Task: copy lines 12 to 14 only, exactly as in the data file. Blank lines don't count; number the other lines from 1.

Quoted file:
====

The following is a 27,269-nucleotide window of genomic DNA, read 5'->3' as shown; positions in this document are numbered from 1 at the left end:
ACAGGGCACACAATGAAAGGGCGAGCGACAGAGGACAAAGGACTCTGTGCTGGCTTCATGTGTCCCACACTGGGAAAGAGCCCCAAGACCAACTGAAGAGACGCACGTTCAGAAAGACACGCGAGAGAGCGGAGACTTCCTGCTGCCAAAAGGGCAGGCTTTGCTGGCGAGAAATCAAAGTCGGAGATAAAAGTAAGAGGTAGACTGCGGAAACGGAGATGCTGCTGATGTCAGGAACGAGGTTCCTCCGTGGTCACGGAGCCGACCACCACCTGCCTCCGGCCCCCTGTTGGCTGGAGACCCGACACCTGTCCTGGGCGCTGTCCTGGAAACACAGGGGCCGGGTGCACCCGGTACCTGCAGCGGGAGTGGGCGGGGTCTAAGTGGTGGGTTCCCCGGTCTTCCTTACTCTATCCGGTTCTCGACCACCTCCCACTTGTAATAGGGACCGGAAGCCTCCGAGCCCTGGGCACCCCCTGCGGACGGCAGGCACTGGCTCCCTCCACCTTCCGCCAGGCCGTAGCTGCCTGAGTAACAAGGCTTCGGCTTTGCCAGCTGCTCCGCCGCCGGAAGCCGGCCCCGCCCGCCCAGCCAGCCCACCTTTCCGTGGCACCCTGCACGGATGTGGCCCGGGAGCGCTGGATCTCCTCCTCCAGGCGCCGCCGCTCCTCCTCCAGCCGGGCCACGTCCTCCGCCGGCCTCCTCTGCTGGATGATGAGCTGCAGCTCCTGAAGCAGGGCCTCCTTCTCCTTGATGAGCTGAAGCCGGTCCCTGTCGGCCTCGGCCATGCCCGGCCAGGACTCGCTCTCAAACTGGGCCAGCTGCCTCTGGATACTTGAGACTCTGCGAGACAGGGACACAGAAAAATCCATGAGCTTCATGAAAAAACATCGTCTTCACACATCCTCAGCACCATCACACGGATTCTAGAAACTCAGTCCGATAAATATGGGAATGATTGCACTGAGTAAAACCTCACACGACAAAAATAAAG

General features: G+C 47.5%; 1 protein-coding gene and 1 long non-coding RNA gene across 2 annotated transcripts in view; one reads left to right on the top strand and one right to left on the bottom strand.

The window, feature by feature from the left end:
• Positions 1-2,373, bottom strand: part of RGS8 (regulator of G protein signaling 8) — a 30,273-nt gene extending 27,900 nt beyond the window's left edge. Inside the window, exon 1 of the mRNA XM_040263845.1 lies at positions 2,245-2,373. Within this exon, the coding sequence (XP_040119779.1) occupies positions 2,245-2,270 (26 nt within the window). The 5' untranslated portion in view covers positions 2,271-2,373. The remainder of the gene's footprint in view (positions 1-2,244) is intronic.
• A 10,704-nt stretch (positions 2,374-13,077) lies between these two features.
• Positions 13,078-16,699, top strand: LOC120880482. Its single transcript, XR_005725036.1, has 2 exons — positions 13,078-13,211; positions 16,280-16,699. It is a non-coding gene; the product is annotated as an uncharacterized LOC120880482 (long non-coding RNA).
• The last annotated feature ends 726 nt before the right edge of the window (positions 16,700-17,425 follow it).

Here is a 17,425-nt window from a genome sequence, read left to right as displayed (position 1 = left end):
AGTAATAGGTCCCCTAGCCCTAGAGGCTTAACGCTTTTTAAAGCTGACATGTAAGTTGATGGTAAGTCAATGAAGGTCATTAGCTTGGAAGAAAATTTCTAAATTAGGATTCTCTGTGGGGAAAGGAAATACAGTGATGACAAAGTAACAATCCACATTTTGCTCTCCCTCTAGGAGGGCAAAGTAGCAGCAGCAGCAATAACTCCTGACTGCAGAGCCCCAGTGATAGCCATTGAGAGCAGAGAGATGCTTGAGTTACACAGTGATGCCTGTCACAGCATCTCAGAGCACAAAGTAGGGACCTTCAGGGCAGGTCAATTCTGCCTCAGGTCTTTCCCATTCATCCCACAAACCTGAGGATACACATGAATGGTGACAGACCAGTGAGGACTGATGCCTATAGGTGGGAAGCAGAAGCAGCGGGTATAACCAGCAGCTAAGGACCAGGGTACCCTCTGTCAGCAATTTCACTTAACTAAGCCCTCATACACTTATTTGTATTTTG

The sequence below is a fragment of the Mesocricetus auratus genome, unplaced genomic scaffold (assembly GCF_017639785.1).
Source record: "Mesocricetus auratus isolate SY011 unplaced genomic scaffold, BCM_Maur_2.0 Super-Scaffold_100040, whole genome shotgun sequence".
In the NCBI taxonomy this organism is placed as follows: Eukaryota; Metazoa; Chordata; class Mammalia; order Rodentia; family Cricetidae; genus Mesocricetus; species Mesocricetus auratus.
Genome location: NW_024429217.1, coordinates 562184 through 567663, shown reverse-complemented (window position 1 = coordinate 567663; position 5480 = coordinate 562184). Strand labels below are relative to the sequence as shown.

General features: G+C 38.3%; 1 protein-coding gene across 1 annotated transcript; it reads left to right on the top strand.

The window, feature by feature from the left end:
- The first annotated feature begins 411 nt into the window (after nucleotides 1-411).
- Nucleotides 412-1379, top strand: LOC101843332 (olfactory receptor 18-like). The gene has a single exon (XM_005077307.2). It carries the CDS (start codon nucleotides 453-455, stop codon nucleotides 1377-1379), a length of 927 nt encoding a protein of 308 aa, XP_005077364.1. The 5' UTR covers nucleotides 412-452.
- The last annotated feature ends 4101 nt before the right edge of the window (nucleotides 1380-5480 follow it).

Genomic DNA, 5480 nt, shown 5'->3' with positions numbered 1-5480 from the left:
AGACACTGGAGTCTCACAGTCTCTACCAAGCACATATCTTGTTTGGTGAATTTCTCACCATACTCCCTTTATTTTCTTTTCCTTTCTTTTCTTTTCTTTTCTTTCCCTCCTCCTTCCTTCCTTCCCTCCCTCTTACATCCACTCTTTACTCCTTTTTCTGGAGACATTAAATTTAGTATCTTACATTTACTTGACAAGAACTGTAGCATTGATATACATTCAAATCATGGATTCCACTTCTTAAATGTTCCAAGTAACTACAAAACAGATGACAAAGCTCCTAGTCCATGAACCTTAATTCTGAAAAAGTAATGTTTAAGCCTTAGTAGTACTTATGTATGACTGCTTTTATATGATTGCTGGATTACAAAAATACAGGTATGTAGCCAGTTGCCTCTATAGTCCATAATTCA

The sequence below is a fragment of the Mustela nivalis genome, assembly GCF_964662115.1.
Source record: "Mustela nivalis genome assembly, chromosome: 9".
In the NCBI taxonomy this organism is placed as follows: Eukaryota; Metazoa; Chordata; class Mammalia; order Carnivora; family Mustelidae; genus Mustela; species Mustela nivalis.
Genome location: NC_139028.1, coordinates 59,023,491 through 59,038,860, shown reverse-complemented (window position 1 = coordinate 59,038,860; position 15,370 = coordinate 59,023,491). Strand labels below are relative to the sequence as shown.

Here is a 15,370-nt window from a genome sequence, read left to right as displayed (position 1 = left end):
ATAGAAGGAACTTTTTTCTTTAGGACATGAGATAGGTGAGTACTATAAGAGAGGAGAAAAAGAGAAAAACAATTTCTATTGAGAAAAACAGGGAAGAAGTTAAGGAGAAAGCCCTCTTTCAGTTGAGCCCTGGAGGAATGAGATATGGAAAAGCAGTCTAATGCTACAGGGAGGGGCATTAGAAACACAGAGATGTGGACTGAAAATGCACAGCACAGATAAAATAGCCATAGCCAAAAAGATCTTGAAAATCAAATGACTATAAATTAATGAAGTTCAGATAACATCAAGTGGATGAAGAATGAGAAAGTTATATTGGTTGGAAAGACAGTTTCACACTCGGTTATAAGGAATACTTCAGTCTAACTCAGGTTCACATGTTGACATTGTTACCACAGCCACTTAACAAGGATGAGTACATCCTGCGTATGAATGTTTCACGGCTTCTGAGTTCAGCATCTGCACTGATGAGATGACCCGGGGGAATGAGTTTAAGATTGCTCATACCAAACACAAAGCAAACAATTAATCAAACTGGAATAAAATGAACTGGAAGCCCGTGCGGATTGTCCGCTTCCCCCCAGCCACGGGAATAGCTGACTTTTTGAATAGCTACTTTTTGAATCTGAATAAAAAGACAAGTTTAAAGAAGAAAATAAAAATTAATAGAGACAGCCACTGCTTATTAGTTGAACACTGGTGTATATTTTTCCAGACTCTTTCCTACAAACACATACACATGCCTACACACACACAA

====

Source record: "Mesocricetus auratus isolate SY011 unplaced genomic scaffold, BCM_Maur_2.0 Super-Scaffold_100040, whole genome shotgun sequence".
In the NCBI taxonomy this organism is placed as follows: Eukaryota; Metazoa; Chordata; class Mammalia; order Rodentia; family Cricetidae; genus Mesocricetus; species Mesocricetus auratus.
Genome location: NW_024429217.1, coordinates 562184 through 567663, shown reverse-complemented (window position 1 = coordinate 567663; position 5480 = coordinate 562184). Strand labels below are relative to the sequence as shown.